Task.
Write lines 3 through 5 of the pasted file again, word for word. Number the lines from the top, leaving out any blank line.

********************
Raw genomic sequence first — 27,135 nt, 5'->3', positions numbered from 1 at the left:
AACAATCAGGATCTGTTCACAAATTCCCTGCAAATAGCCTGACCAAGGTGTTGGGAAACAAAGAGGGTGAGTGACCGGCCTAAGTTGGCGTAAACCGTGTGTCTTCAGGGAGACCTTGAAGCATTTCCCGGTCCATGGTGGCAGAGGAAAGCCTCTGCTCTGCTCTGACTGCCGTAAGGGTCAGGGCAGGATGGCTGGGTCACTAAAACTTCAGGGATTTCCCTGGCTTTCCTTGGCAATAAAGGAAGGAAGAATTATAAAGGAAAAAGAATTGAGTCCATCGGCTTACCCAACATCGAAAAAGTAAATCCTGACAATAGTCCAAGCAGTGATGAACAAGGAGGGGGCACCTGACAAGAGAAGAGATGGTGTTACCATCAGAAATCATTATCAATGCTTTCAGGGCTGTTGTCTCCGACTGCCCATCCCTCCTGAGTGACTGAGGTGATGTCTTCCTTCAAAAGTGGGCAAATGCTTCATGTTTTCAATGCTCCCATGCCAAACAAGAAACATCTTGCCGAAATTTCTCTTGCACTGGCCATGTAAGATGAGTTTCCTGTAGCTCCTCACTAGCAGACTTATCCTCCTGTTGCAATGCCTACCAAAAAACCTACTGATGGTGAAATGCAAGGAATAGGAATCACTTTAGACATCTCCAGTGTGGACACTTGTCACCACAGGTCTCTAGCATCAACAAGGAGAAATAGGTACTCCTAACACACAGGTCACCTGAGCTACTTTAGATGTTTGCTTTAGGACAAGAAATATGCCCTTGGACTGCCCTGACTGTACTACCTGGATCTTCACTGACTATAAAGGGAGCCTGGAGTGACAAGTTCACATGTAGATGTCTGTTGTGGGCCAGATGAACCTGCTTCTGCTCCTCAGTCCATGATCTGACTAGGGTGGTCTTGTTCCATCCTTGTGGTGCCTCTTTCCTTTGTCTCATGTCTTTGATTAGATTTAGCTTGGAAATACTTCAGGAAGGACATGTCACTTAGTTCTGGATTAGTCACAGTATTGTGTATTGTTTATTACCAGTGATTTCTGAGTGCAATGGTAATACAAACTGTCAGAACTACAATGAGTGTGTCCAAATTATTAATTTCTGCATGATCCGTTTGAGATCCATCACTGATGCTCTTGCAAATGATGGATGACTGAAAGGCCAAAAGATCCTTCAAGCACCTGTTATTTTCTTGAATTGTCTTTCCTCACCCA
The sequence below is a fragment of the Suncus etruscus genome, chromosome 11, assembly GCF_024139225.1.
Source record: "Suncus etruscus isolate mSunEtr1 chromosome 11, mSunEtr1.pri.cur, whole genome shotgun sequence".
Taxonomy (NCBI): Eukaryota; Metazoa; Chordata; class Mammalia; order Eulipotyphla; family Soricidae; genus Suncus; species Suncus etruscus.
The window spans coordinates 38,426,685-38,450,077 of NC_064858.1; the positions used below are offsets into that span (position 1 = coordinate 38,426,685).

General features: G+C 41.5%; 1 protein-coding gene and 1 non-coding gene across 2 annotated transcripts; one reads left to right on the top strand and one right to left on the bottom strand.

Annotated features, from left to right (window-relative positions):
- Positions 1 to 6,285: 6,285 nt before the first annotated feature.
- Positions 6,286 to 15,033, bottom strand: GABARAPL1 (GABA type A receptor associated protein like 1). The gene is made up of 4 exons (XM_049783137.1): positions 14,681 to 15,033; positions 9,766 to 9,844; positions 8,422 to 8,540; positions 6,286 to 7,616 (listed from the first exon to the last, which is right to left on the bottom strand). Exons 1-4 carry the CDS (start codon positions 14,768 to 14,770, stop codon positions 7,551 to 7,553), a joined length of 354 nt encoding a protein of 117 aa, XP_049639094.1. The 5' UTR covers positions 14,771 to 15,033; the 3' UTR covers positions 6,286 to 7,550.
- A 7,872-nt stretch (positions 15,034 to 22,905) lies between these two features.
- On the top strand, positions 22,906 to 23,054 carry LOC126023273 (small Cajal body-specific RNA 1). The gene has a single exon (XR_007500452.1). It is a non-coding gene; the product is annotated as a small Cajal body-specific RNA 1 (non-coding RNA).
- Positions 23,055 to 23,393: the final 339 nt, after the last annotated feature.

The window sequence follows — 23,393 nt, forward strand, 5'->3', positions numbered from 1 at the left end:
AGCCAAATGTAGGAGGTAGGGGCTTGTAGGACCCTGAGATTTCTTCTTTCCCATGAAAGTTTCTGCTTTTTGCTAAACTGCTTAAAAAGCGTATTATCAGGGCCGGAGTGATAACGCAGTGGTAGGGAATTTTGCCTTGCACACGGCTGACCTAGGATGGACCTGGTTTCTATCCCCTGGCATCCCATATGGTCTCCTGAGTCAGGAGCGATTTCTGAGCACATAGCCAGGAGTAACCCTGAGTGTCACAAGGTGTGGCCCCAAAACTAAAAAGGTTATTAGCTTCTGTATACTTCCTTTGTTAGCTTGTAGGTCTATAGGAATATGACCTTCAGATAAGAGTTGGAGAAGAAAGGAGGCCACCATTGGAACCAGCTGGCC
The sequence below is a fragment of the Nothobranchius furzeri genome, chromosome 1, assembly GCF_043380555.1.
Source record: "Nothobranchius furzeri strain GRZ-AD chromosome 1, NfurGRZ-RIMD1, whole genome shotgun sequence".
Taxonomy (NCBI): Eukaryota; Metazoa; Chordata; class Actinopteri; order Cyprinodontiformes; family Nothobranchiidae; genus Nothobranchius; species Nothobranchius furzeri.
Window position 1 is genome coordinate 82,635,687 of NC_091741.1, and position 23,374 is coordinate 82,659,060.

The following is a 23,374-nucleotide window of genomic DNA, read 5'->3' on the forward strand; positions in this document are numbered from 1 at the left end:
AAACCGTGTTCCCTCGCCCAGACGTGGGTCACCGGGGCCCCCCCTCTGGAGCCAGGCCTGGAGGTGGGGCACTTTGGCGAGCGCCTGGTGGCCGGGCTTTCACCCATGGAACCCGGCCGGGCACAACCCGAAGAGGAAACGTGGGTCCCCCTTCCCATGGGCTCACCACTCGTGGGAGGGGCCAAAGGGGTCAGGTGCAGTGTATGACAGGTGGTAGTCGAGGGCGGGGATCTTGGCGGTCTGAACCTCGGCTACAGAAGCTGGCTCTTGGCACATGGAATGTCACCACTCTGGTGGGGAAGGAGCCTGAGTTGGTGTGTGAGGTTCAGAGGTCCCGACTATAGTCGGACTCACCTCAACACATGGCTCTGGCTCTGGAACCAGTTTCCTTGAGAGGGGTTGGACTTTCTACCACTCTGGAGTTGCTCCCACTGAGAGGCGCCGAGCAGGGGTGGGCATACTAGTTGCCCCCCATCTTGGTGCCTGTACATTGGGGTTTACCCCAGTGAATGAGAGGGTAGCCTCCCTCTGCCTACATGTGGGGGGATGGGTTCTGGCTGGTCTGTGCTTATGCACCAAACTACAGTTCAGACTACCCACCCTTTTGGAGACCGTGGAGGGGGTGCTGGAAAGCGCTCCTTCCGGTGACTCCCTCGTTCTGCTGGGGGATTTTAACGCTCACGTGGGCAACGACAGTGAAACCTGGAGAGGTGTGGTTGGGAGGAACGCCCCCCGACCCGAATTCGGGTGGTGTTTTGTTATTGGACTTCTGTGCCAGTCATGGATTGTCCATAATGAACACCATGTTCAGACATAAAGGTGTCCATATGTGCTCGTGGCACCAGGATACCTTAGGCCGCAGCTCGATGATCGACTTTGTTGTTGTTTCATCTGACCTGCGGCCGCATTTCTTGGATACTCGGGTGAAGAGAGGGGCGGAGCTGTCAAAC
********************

The sequence below is a fragment of the Suncus etruscus genome, chromosome 11, assembly GCF_024139225.1.
Source record: "Suncus etruscus isolate mSunEtr1 chromosome 11, mSunEtr1.pri.cur, whole genome shotgun sequence".
Taxonomy (NCBI): Eukaryota; Metazoa; Chordata; class Mammalia; order Eulipotyphla; family Soricidae; genus Suncus; species Suncus etruscus.